My wife was commenting that our dog would have turned 32 yesterday. She knew because her iPhone notified her, thanks to having set the birthday in her contacts and enabling the birthday calendar. That happens to me too, for pets and people. It’s been a problem for years.
And I’m surprised it’s not something that has come up yet on Apple’s radar. Surely higher-ups at Apple get birthday notifications for deceased loved ones too. I’m curious why it hasn’t been addressed. Especially considering that the solution seems pretty straightforward: add a death field to the contacts database.
I picked up my iPhone 15 today. Having carried around an iPhone X for the last 6 years, I love the improved camera. The 15’s front camera is better than the X’s back camera. 😄
However I’m surprised that it doesn’t feel like much of a speed bump. It might just be that we passed the point where phones were “fast enough” for regular use a long time ago. If it wasn’t for the fact that the X can’t get iOS 17, I would’ve been happy to keep using it.
Maybe I’m just a word nerd, but the expression “traffic calmed neighbourhood“ reads to me as “neighbourhood calmed by traffic”, which makes no sense. It should be “calmed traffic neighbourhood”.
And while “traffic calming” fixes the subject of the sentence, traffic is not a living thing capable of emotion, so calming it is just weird. ”Reduced traffic” or “slowed traffic” would be more to the point.
That’s all I got.
Me, every time Siri asks me if I want to send a reply to a text message:
“No, thank you.”
Then I spend the next 2 minutes pondering whether it makes sense and if it’s necessary to be polite and say “thank you” to a computer.
My mom and dad are in their 80s and walking is a skill that they cannot take for granted anymore. That’s been on my mind a lot as I walked and biked around the last two weeks. There are places I can go that are now simply out of reach for my parents. One day that’ll be me. It reminds me to cherish these moments when I’m walking my dog and riding in the woods somewhere.
I pulled out my old Nexus S and Nexus 5 phones today for some testing.
Nexus S conclusion: Cute little device that fits well in the hand, but that screen was incredibly smudgy. It finds oil on my fingers like no other device.
Nexus 5 conclusion: Still one of my favourites, good size, light, no case needed. And since I installed /e/OS on it a couple years ago, it’s nicer and runs Android 7 instead of 6 which is where Google stopped supporting it.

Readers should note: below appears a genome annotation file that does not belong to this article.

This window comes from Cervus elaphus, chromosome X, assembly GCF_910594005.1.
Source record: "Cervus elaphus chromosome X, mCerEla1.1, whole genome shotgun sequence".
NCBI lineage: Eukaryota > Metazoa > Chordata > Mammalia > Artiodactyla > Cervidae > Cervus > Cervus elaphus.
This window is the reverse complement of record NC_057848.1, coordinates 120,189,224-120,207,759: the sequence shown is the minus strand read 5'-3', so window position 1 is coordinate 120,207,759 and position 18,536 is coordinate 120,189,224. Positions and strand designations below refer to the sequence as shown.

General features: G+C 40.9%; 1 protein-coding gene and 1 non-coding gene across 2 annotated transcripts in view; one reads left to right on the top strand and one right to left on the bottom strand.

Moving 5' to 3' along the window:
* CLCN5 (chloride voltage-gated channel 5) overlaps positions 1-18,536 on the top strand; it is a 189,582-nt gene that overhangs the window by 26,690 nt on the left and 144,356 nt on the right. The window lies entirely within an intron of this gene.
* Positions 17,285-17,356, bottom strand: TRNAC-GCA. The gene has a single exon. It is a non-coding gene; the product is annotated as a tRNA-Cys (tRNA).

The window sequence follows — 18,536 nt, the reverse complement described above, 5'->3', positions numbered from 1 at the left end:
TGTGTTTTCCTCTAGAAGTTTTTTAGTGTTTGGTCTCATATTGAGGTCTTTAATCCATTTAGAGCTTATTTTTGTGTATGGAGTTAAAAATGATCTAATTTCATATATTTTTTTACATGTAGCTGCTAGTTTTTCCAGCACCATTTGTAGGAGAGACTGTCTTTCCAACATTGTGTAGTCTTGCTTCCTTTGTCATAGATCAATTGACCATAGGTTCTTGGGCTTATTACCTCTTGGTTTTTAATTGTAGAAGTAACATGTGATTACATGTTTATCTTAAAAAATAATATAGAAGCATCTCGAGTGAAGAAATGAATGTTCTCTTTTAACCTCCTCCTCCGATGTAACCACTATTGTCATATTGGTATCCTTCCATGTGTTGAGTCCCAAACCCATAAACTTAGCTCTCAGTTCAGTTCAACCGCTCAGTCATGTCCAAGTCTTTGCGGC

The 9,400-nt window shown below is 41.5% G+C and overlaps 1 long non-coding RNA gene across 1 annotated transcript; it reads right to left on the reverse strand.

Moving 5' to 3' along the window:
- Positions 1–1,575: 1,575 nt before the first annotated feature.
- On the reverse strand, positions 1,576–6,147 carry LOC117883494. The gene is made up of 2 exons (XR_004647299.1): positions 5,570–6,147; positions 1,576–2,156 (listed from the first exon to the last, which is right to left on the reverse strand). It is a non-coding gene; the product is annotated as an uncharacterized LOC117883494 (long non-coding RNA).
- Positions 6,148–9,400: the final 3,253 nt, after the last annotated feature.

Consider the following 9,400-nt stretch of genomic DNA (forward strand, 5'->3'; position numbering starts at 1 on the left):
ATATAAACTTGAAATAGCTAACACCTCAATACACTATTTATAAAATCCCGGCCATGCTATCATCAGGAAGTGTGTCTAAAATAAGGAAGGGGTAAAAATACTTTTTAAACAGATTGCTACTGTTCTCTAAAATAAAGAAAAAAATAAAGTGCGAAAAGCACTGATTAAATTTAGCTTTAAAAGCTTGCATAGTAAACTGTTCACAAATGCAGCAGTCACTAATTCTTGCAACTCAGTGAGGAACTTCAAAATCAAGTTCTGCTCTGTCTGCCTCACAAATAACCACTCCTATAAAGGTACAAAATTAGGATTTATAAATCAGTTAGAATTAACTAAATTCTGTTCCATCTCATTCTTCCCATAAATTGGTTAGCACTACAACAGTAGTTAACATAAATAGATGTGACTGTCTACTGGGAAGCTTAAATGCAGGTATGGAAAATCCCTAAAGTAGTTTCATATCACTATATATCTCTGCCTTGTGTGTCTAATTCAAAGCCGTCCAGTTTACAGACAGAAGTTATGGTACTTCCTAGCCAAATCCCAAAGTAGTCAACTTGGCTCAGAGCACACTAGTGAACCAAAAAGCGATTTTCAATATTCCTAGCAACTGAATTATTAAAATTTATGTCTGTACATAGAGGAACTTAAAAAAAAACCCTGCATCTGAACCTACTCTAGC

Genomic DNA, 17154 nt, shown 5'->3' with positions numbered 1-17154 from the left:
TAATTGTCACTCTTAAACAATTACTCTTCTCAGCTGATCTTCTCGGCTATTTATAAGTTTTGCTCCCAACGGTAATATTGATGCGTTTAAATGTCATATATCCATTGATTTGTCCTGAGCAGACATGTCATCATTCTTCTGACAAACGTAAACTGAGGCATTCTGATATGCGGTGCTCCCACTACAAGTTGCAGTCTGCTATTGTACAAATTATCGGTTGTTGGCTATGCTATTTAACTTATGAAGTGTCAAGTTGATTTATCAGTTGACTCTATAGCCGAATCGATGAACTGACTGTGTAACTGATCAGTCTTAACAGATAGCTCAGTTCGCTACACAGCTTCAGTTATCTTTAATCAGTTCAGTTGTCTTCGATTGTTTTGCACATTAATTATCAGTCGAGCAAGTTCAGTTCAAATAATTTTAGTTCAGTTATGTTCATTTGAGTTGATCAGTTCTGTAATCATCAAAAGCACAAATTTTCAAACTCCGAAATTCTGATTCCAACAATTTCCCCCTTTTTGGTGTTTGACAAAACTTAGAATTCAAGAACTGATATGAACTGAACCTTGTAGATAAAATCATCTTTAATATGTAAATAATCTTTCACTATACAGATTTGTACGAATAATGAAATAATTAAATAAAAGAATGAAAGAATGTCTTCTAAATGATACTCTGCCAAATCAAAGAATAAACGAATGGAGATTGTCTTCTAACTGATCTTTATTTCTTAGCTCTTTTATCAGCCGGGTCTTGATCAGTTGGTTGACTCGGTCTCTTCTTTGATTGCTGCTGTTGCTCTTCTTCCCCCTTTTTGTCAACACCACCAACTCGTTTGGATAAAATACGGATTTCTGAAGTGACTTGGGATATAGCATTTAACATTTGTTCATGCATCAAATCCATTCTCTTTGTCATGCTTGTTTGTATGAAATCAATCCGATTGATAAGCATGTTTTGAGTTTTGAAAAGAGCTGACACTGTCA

I don’t care much about the AI bandwagon, but I do strongly believe that calling what we have now artificial intelligence is a great exaggeration. We are nowhere near sentient, let alone thinking, machines. All we have is an incremental improvement in automation. We won’t be able to use it appropriately until we see it for what it really is.
Hot take: I suspect that shampoo is more about packaging design than soap science.
Good interview with Meredith Whittaker. In my view, tech is in the process of cementing our biases and flaws. Once anything has gotten through the LLM and AI process, it’s deemed true and accurate. It’s money laundering for data.
These algorithms are trained on data that reflects not the world, but the internet – which is worse, arguably. That is going to encode the historical and present-day histories of marginalisation, inequality etc.
It struck me today that capitalism is something we have to survive. Because if we don’t work and spend most of our waking time making money to put food on the table, we will be on the street and die.
Whereas climate is the other big one we have to survive. But most of us spend virtually zero of our time and energy on the problem, largely because the levers of power to the solutions are not within our reach.
We would love to help the revolution so the human race can survive the climate, but we’re all too busy trying to survive capitalism.
Climate vs capitalism is the ultimate battle and contradiction.
It’s easy to forget now, but before 3 years ago, finding remote work was very difficult. I should know, I’ve worked remotely 75% of the years since the 90’s but I was lucky. Or stubborn. Or both.
Nowadays I love that job postings almost always specify whether it’s onsite or remote. And in software, remote seems to be the default. What’s not to like if they get a larger pool of applicants and lower office costs.